The Ball at the mud mosque in Djenne

Arrival in Djenné

We arrive in Djenné as the sun is going down, after a gruelling 14 hour bus ride from Bamako.

The ferry across to Djenné
The Ball arrives in Djenné… The ferry crossing.

Djenné is basically an island surrounded by the Bani river, a tributary of the Niger. To access Djenné, one needs to take a short ferrry ride across the Bani and then a meadering dirt-road into town. The town is a wonderfully close-knit collection of fantasy mud buildings. The central element in this deeply religious muslim community is the world’s largest mud building — the Grand Mosquée. As the sun rapidly and vertically descends, we enter town through a tiny windy road and the side streets look perfect for a pied-piper style kickabout. We are beaming. What potential! Tomorrow awaits.

Our Dutch bus pulls up in the main square, immediately in front of the Grand Mosquée. We have been dreaming about visiting this place for years. Yet just a few days ago it was looking like we wouldn’t have the opportunity after all. Special Olympics, overwhelmed with enthusiasm for The Ball’s arrival, had planned a schedule so full of events that we were going to have to skip it. Christian put his foot down: “You guys are going to Djenné. If you don’t go it’s like visiting Paris and not seeing the Eiffel Tower. Or going to London and not watching a Hammers game.” How dare we not visit Djenné!

Phil fixes a net for The Ball to Andrew's backpack
Phil fixes a net for The Ball to Andrew’s backpack

We clamber out of the bus and are immediately surrounded by a swarm of people. Some want to sell us food, others are tour guides for Djenné and the Dogon Country trying to hook us, others are hungry children begging for money. The scene is a familiar one, but what follows is not. The Ball is in its net on Andrew’s back. It is the net that Phil carried The Ball in in 2002 and modified in Bamako to fit Andrew’s backpack. Andrew decides to take The Ball out and pass it to some of the kids. This has been the usual case in Mali.

But this time there is a misunderstanding. The kids assume that The Ball is a gift. In no time, about thirty of them are fighting tooth and nail for it. A dust cloud envelops us all. The locals are watching on with interest. It is getting nasty. There are pushes here and even punches there. Andrew, realising his error, goes in after The Ball. And eventually recovers it. But no without a fight…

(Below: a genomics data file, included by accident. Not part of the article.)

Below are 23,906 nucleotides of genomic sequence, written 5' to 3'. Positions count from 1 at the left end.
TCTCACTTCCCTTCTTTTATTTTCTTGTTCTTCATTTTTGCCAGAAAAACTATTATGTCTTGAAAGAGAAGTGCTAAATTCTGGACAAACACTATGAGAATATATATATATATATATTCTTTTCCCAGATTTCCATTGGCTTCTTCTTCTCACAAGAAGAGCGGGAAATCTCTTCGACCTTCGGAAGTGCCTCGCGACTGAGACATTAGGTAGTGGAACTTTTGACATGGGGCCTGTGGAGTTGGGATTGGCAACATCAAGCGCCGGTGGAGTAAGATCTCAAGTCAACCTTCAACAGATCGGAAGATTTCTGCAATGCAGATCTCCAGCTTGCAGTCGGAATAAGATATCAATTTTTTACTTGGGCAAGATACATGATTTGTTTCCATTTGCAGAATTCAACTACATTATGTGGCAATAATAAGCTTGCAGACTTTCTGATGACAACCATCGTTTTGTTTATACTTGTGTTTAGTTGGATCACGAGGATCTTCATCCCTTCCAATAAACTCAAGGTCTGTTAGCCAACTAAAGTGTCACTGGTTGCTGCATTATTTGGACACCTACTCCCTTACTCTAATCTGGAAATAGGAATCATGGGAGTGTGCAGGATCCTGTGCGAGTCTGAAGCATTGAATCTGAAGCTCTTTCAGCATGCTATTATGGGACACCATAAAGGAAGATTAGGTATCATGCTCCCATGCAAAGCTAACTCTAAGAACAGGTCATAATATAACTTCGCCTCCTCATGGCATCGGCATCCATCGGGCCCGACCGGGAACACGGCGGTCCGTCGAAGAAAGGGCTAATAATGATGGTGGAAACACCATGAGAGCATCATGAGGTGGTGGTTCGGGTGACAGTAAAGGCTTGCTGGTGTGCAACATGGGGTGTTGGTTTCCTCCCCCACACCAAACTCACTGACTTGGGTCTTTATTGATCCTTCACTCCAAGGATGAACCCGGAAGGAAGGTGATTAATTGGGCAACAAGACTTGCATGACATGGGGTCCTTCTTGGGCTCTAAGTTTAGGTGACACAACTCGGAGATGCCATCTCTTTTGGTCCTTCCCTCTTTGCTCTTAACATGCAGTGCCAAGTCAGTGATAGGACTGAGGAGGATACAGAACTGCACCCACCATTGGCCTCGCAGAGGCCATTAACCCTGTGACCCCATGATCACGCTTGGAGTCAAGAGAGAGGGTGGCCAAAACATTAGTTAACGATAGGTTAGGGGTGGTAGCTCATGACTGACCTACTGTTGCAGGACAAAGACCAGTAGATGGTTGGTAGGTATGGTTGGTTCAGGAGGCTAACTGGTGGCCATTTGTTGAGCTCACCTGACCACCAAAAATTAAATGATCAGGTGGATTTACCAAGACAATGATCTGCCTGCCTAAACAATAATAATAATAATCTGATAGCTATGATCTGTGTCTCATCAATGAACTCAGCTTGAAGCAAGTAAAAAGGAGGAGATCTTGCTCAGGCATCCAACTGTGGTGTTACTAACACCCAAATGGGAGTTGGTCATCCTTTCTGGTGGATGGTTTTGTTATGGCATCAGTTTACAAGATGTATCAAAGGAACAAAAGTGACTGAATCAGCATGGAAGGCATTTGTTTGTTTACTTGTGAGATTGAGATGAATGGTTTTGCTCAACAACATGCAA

The Ball is almost lost at the mosque
The Ball held high in the air after a football riot in front of the mosque.

We soon discover that the children here are actually used to being gifted balls by foreigners. It seems that many of the tourist guidebooks recommend giving a football to a child. Mali, like the rest of Africa, is football mad, but these kids are too poor to buy their own footballs. We decide that, in future, before The Ball is unveiled, we must first attempt to explain what The Ball is all about.

The Ball gets a clean
Cleaning The Ball

Long journeys, desert dust and open sewers have left The Ball feeling and smelling terrible. It is now dirty — very dirty — and it gets a thorough clean in Djenné. It scrubs up well after its recent ordeals.

Written by on Thursday, March 25th, 2010

3 comments on this post

  1. […] This post was mentioned on Twitter by The Ball, erfurt-fussball.de. erfurt-fussball.de said: Arrival in Djenné: We arrive in Djenné as the sun is going down, after a gruelling 14 hour bus ride from Bamako. … http://bit.ly/csRYXa […]

  2. Mali’s mud mosque architecture is directly related to local domestic architecture. Materials are selected both for their economy and their appropriateness for the remarkably hot climate.

    • Yea Parag, everywhere you look round here mud and wooden beams make houses and grain stores (these are raised off the ground on wooden stilts). Every semi dry pond bottom becomes a mud brick factory and all straightish timbers are carefully harvested.
      Sleeping on mud roofs comes highly recommended and meets my keen expectations for coolness. And to get up there… simply a notched tree trunk with a ‘Y’ shaped top, leaning like a steep ladder. Simple and Classic.

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The Ball 2014 left England on 9th Jan 2014 and headed to the World Cup in Sao Paulo, Brazil.

The Ball 2010 left England on 24th Jan 2010 headed to the Opening Ceremony in Johannesburg, South Africa.

The Ball 2006 travelled from London to the Opening Ceremony in Munich, Germany.

The Ball 2002 was carried 7000 miles across Europe and Asia to the World Cup finals in Korea & Japan.